Harm reduction advocates demonstrated in Toronto this week, calling on Ontario Premier Doug Ford to back away a decision to “pause” the rollout of safe injection sites across the province.
The advocates say the Ford government is taking the wrong approach to the opioid crisis. The government, for its part, says the “pause” is part of an evidence-based review on whether drug injection sites get users the help they need.
That leaves advocates frustrated. Akia Munga, a harm reduction worker and drug user who says he’s lost 14 people to opioid overdoses in Toronto, is worried more will die. The Ford government’s move to put a ‘pause’ on safe injection sites, he says, puts lives at risk.
Munga is urging the government to lift the moratorium and back the consumption sites.
“Give your head a shake and look at your priorities … Our friends’ blood has been spilled, our friends’ blood is on their hands,” he says.
“There are literally bodies in the morgue. The morgue is overflowing. Go visit a morgue, go visit what you are doing. What are you precipitating? And if you are supposed to really care about the people in this city, don’t you want them alive?”
This week Munga and dozens of advocates protested outside of a national opioid symposium in downtown Toronto.
Gillian Kolla, who also attended the protest, is urging the Ford government to do more.
“It’s been very, very slow to get all levels of government to respond to this crisis and that has been frustrating,” she says.
Kolla points to services available in B.C. and says Ontario should follow their lead. “What we could be doing better is rolling out many more harm reduction services for people who need them. We could be rolling out prescription opioid programs. They have models in Vancouver — prescription hydromorphone programs, where people who are dependent on opioids get a supervised dose of medications daily. And this program has been incredibly well studied and shows that people stabilize very very well on it.”
Ontario Health Minister Christine Elliott did not attend the meeting. Her office said Elliott was visiting the Fred Victor Centre, a Toronto charity which helps the homeless.
A statement her office sent to Global News reads, “Minister Elliott is undertaking an evidence-based review, listening to experts, community leaders, community members and individuals who have lived through addiction to ensure that any continuation of drug injection sites introduce people into rehabilitation and ensure those struggling with addiction get the help they need. The Minister expects this review to conclude in short order and will be making a recommendation on how to proceed.”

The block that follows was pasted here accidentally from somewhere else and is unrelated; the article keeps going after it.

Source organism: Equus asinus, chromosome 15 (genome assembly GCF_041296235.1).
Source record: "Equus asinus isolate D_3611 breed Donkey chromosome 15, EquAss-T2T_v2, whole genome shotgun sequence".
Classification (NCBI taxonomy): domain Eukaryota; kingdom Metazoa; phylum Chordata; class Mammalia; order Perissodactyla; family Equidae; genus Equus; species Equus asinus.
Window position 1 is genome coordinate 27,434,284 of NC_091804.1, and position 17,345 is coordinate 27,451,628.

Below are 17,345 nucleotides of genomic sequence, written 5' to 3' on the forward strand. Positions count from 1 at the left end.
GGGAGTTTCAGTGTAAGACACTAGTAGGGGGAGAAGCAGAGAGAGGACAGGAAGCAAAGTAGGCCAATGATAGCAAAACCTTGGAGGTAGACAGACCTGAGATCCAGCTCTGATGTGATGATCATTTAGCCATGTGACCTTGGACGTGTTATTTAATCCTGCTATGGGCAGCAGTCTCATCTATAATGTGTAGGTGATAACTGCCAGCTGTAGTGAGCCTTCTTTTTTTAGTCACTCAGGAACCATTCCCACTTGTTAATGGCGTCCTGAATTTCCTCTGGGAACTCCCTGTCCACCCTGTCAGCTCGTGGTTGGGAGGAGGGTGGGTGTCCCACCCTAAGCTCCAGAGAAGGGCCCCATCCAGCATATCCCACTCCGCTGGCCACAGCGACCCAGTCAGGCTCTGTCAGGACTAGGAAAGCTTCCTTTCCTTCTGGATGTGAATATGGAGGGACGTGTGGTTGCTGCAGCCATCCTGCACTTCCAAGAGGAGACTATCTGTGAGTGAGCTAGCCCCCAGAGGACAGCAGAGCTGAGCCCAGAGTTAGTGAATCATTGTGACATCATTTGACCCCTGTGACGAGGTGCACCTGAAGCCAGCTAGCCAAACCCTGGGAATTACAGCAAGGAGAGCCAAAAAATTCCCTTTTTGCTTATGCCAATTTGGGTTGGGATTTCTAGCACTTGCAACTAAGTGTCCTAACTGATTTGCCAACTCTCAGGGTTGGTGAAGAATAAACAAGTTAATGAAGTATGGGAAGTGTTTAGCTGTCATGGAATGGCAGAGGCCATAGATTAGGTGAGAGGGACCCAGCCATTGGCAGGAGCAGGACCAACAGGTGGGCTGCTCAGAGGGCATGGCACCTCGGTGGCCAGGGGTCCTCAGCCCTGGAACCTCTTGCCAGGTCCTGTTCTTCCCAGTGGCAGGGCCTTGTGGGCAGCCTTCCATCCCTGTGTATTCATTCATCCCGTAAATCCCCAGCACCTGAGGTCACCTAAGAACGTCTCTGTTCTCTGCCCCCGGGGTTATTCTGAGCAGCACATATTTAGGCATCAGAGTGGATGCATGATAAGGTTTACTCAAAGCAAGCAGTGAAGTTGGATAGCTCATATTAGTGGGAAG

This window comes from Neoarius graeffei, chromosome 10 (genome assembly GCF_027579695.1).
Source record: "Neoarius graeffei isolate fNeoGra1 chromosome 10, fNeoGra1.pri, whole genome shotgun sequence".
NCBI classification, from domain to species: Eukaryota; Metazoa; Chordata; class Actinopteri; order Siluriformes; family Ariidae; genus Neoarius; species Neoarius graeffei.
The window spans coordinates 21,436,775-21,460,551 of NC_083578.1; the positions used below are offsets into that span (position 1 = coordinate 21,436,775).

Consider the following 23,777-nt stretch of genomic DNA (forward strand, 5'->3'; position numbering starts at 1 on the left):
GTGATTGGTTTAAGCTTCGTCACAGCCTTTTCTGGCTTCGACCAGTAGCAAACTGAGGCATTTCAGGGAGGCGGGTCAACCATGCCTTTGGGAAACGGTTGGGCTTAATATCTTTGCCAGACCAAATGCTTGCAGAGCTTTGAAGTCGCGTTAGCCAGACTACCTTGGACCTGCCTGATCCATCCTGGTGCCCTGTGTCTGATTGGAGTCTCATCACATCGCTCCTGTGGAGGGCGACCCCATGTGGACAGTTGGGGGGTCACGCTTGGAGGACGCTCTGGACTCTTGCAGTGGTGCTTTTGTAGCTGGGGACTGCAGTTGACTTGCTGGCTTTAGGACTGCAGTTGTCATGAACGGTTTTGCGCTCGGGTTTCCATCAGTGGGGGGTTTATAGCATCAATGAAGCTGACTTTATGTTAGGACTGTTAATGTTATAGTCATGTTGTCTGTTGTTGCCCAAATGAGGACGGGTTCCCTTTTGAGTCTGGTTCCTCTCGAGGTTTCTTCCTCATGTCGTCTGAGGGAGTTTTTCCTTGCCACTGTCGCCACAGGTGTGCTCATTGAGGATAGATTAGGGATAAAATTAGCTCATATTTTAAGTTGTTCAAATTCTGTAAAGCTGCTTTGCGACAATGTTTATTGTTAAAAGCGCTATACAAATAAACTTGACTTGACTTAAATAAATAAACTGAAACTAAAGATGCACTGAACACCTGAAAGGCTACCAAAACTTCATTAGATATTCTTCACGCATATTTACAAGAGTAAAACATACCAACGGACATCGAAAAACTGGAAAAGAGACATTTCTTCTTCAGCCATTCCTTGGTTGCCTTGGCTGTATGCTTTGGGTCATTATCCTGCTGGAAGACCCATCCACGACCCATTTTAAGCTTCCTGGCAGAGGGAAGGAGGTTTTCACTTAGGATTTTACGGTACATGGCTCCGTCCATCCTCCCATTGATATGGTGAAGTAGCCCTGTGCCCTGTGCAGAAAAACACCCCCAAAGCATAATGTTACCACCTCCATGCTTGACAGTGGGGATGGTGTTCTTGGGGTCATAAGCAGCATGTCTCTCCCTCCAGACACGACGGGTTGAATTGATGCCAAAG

Sarah Ovens, who helped start the Moss Park “pop up” safe injection site last year, has been working in harm reduction since the crisis began in Ontario.
“It just felt like it was escalating so quickly. We were losing so, so many people and it just felt like nobody was doing anything,” she says.
Ovens points to staggering statistics. “Approximately 4,000 people across Canada died of opioid overdoes last year. That’s twice as many people that died of aids during the height of the AIDS crisis. I think we look back on that with a historical view and people realize that that was a situation of terrible negligence and that more could have been done.”
According to the city of Toronto’s website, in 2017, there were 303 opioid overdose deaths in Toronto. This includes both accidental deaths and suicides combined. This represents a 63 per cent increase in the deaths compared with 2016 and a 121 per cent increase in deaths compared with 2015.
In 2017, one in four opioid overdose deaths in Ontario occurred in Toronto.